Observation, thoughts, and information.

Don’t Throw The Competition Under The Bus


Much of what an entrepreneur presents when speaking about their company to potential investors is defining market in which they operate — which, of course, leads to identifying the competition.  As we wrote here and here, articulating the market size allows for investors to understand the growth potential of the company.

During this part of the presentation, we not only listen to what the entrepreneur says about the competition, but also what they don’t say.  It’s important to identify the competition — this shows you understand the market.  It is also important that you don’t speak negatively about it; trashing the competition doesn’t win points.

We take a few points from Martin Zwilling’s playbook, where he provides seven ways to speak about the competition and the market to define the investment opportunity:

  1. Frame the competition as manageable:  First of all, going into a meeting saying you have zero competition isn’t realistic, nor believable.  Investors want to see that you have a sustainable competitive advantage.  Use three generic categories, and relate your position to a key player in each.  Remember come industry competitors could be considered alternatives — like train vs. plane vs bus.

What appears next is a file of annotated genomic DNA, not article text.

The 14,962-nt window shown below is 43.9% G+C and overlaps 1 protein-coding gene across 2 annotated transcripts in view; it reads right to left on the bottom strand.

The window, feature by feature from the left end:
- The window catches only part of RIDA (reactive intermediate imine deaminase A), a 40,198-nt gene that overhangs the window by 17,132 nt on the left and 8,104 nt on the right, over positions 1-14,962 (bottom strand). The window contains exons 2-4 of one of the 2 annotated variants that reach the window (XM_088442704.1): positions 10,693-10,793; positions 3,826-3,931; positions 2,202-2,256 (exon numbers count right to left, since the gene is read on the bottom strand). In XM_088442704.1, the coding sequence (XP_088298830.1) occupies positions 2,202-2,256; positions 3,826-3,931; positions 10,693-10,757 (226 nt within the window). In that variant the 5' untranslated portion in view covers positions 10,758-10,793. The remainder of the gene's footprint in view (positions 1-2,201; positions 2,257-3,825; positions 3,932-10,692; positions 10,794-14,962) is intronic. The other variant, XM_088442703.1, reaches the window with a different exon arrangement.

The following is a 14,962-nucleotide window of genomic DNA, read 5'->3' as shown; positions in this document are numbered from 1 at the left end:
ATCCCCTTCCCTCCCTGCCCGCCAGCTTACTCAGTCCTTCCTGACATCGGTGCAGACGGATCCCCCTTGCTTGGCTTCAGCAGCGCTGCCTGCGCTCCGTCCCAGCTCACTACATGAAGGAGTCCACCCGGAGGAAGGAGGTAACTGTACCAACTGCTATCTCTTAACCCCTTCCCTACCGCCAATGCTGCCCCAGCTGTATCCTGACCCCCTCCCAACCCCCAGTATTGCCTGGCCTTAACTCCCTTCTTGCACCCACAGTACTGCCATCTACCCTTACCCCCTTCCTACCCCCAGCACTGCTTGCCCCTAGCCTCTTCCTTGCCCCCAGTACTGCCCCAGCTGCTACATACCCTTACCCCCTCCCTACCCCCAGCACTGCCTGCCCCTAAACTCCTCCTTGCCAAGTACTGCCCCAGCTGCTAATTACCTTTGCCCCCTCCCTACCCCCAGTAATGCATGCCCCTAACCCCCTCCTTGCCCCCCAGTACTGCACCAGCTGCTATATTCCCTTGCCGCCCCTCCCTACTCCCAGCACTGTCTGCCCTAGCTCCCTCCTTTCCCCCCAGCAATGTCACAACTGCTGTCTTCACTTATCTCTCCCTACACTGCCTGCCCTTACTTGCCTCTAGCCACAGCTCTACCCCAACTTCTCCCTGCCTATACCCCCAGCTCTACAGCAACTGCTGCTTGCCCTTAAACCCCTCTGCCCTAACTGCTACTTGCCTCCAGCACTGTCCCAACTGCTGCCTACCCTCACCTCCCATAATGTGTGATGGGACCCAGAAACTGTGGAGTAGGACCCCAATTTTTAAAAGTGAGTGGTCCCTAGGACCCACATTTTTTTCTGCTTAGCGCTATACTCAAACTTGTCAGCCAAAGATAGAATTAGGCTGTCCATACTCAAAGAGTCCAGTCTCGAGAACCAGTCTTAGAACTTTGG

2. Highlight your positives to suggest competitor shortcomings:  This is where eliminating the trash talk comes in.  Position your company against competitors with positive statements about the advantages of your own product/service.
  3. Emphasize intellectual property and a dynamic product line:  If your company has patents or trademarks on the product, this trumps your competitive position in the market.
  4. Demonstrate expertise on the range of competitors: You don’t need to know every detail about your competitors, but you need to know enough about each one.  Investors do their homework and they will challenge your claims.  Be prepared to defend them.
  5. Become a thought leader on industry evolution:  As the CEO of the company, you need to be the “master of your universe” when it comes to understanding it.  Show that you have thought about indirect competitors and alternative solutions.
  6. Develop a timeline showing continuous innovation:  Most investors are in it for the long haul.  Demonstrate you’ve thought into the future and your company isn’t just a one-trick-pony.
  7. Position your solution in the world market:  While many companies start out local, every entrepreneur needs to think globally.  E-commerce solutions have allowed global distribution to scale quickly.